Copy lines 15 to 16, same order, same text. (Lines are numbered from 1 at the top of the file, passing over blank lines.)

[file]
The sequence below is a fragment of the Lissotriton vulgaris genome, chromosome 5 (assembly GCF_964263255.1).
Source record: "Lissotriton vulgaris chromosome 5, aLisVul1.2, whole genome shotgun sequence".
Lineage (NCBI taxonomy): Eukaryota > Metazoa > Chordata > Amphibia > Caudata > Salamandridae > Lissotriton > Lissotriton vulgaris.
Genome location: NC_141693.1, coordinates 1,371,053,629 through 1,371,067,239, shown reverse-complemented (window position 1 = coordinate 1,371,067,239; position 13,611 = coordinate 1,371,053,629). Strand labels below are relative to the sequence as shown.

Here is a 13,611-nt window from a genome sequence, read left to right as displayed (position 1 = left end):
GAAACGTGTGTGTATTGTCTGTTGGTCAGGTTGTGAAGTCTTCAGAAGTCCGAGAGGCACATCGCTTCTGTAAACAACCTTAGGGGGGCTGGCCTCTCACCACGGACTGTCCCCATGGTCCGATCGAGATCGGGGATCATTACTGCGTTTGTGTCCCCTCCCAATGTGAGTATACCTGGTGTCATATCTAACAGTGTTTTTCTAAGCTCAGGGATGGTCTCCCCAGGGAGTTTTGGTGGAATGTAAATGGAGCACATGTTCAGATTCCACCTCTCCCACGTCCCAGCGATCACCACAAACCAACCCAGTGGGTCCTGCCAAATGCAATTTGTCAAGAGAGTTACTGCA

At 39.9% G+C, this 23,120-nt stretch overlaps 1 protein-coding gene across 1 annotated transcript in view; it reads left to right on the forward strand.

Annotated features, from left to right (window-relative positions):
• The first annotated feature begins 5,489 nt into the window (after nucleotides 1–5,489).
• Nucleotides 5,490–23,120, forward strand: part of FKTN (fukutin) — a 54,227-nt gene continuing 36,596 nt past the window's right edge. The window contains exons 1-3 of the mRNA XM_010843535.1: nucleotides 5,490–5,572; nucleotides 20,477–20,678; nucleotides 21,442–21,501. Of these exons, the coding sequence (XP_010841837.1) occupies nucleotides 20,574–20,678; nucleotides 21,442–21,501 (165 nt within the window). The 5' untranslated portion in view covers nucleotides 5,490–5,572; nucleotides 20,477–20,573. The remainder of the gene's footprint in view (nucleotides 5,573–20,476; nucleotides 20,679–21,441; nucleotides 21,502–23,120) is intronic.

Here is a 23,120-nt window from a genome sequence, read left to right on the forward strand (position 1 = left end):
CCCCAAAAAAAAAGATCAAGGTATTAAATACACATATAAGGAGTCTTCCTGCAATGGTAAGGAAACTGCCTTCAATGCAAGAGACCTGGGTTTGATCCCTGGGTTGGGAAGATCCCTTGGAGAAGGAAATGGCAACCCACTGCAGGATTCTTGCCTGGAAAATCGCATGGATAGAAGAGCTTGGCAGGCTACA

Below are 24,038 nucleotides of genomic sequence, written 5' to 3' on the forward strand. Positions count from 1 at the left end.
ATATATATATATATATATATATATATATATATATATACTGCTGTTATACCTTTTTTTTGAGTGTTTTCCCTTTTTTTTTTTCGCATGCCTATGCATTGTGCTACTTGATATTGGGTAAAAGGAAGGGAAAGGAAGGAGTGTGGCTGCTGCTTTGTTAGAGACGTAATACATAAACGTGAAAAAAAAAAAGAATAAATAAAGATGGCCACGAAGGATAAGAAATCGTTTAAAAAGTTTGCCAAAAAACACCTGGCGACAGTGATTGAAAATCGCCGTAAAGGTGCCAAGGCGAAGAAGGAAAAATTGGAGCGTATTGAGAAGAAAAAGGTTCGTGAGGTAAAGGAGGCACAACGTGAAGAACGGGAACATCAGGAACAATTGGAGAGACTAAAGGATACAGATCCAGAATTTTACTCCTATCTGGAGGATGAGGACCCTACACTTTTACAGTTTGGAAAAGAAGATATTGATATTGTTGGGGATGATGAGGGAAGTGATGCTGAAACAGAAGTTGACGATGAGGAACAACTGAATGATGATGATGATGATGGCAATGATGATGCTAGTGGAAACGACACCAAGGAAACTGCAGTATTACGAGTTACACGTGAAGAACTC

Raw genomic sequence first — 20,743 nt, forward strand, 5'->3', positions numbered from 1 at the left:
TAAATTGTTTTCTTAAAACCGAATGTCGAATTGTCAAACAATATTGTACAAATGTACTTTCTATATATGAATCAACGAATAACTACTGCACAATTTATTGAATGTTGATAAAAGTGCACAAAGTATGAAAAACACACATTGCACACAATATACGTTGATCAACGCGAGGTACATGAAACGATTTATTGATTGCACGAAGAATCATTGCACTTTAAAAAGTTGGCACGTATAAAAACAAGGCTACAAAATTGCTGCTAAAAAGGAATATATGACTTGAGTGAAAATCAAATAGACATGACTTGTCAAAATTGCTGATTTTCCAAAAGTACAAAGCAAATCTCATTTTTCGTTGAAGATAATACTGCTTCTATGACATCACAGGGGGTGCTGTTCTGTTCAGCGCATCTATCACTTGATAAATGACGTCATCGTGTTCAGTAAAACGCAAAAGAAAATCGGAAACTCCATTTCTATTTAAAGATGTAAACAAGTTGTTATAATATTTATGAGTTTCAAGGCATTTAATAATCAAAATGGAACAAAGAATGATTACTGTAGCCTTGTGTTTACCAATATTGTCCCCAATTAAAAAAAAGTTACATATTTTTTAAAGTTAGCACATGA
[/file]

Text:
Raw genomic sequence first — 20,743 nt, forward strand, 5'->3', positions numbered from 1 at the left:
TAAATTGTTTTCTTAAAACCGAATGTCGAATTGTCAAACAATATTGTACAAATGTACTTTCTATATATGAATCAACGAATAACTACTGCACAATTTATTGAATGTTGATAAAAGTGCACAAAGTATGAAAAACACACATTGCACACAATATACGTTGATCAACGCGAGGTACATGAAACGATTTATTGATTGCACGAAGAATCATTGCACTTTAAAAAGTTGGCACGTATAAAAACAAGGCTACAAAATTGCTGCTAAAAAGGAATATATGACTTGAGTGAAAATCAAATAGACATGACTTGTCAAAATTGCTGATTTTCCAAAAGTACAAAGCAAATCTCATTTTTCGTTGAAGATAATACTGCTTCTATGACATCACAGGGGGTGCTGTTCTGTTCAGCGCATCTATCACTTGATAAATGACGTCATCGTGTTCAGTAAAACGCAAAAGAAAATCGGAAACTCCATTTCTATTTAAAGATGTAAACAAGTTGTTATAATATTTATGAGTTTCAAGGCATTTAATAATCAAAATGGAACAAAGAATGATTACTGTAGCCTTGTGTTTACCAATATTGTCCCCAATTAAAAAAAAGTTACATATTTTTTAAAGTTAGCACATGA